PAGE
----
ELEGY is an ongoing series of commemorative performances initiated by Goliath in 2015. Staged in various locations and contexts, each performance calls together a group of female vocal performers who collectively enact a ritual of mourning. Durational and physically taxing, the performance sustains a kind of sung cry – evoking the presence of an absent individual. Responding to the physical, ontological and structural outworkings of rape-culture in South Africa, ELEGY performances recall the identity of individuals whose subjectivities have been fundamentally violated – and who are, as such, all too easily consigned to a generic, all-encompassing victimhood. With each performance commemorating a specific woman or trans or non-binary individual raped and killed in South Africa, significant to the work is how loss becomes a site for community, and for empathic, cross-cultural and cross-national encounters. Seeking to work around the kinds of symbolic violence through which traumatised black bodies are routinely objectified, ELEGY performances open a distinctly decolonial and intersectional space, wherein mourning is presented as a social and productive work – not in the sense of healing or ‘closure’, but as a necessary and sustained irresolution.
On the evenings of the 4th and 5th of November, Goliath is presenting two intimately related ELEGY performances, commemorating the lives of Hannah Cornelius and Camron Britz respectively.
By Gabrielle Goliath With Solomía Antonyak, Natalya Boeva, Mirranda Khayakazi Madlala, Vero Miller, S'Bongile Mntambo, Sibongile Mthiyane, Lithography Nqai,
Gabrielle Goliath is a multidisciplinary artist known for her conceptually distilled and sensitive negotiations of complex social concerns, particularly in relation to situations of gendered and sexualised violence. She is currently working on a number of long-term performance projects, including her Elegy series, initiated in 2015. Elegy performances have been staged throughout South Africa and internationally, with each iteration marking the absent presence of a specific woman, trans or non-binary individual raped and killed in South Africa. Based in Johannesburg, Goliath is currently a Ph.D. candidate at the Institute for Creative Arts (University of Cape Town), and holds a Master’s degree in Fine Art, University of the Witwatersrand (with distinction). Drawing on music’s capacity to both commemorate and evoke nostalgic memory, her current research aims to explore the possibilities and ethical demands of ‘performing’ and making ‘shareable’ traumatic recall, specifically the lived and perpetually relived trauma of rape survivors in South Africa. As an artist, she has exhibited widely, and was recently selected to participate in the 11th Bamako Encounters Biennale (2017), Mali. Her work features in numerous public and private collections, including the Iziko South African National Gallery, Johannesburg Art Gallery and Wits Art Museum.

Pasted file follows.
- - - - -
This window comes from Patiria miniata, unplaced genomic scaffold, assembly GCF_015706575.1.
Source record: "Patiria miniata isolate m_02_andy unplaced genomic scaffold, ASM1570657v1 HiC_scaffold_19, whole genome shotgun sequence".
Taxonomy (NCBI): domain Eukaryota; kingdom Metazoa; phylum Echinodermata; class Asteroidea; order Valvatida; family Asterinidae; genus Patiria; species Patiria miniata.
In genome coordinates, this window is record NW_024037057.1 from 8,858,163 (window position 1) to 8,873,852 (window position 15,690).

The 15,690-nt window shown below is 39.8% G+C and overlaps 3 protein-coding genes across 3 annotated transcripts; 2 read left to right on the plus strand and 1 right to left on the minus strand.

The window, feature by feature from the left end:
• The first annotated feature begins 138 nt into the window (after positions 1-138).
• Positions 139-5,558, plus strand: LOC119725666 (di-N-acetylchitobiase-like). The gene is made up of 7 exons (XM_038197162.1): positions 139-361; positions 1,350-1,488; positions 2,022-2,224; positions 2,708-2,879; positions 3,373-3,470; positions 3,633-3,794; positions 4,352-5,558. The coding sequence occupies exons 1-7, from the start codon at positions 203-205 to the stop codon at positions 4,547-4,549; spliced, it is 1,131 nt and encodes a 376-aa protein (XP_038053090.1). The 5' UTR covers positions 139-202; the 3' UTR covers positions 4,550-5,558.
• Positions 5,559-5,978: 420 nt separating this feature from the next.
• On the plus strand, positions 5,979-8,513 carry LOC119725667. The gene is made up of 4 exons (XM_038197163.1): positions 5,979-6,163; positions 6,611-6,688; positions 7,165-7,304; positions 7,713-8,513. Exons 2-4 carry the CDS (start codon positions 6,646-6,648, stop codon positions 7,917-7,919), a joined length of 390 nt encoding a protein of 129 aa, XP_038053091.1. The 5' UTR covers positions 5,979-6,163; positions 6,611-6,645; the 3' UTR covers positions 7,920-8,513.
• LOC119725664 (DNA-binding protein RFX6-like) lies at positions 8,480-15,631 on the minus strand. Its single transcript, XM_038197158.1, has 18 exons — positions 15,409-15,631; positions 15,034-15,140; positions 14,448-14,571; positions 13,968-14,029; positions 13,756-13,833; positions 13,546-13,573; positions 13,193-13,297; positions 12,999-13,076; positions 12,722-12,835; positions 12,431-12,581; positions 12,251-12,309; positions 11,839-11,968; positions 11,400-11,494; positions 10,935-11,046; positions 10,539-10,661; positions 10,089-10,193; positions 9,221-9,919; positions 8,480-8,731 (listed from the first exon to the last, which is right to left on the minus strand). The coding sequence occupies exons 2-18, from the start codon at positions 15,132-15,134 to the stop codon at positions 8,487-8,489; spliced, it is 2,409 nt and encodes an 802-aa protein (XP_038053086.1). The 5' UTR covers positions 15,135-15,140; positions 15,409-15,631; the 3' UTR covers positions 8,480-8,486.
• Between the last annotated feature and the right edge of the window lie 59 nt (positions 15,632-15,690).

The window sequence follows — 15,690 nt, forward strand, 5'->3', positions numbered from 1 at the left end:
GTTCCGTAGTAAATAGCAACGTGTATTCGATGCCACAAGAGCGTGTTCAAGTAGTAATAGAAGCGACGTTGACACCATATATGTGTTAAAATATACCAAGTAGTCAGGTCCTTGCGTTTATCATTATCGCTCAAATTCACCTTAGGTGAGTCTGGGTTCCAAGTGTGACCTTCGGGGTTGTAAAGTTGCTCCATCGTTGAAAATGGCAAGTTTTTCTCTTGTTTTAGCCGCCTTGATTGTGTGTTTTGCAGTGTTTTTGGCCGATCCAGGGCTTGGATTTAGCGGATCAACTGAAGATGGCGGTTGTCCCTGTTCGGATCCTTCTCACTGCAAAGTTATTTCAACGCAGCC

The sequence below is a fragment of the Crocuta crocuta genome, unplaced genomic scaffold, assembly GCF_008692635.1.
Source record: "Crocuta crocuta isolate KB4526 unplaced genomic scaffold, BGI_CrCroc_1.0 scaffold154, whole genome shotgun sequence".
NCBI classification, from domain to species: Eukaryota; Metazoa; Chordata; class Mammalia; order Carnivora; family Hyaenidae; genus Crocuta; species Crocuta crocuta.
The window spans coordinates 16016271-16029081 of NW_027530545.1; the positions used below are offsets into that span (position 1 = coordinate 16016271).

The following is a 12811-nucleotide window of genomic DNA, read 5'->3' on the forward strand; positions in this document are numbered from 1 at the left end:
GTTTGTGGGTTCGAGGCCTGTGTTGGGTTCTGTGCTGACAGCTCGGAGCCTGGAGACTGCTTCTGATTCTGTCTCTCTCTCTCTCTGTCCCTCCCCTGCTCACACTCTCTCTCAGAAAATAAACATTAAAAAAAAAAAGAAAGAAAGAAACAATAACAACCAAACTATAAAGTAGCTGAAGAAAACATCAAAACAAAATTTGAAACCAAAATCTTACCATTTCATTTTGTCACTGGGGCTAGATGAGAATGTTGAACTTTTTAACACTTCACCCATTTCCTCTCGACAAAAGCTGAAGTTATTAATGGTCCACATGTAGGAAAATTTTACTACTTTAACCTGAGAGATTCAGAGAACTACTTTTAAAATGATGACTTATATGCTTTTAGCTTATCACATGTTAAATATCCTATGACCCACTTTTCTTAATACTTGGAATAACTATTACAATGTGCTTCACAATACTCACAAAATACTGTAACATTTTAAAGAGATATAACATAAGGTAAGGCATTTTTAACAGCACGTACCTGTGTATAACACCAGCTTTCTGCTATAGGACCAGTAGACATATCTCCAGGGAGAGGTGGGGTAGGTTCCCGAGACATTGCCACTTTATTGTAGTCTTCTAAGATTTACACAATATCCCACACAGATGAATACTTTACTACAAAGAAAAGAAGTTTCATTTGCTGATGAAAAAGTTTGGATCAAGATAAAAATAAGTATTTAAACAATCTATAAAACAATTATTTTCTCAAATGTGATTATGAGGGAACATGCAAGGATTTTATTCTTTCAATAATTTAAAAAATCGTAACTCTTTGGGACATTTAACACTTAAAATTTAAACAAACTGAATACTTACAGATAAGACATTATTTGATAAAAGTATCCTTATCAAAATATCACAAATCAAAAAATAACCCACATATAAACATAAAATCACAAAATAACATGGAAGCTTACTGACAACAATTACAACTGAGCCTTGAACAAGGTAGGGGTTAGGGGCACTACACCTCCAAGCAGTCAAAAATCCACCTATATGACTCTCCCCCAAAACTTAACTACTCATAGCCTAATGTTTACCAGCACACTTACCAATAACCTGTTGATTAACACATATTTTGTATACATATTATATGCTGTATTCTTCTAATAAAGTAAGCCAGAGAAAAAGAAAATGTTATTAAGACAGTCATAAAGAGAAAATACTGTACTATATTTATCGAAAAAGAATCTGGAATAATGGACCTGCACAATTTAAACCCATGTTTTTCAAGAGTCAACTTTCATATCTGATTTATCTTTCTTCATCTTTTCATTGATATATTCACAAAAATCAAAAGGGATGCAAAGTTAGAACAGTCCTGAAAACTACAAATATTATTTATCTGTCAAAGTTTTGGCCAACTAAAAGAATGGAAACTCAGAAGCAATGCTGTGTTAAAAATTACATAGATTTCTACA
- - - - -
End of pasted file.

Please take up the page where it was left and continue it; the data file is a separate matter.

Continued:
Production and realization
Funded by the Fonds TURN of the German Federal Cultural Foundation and by Goethe-Institut.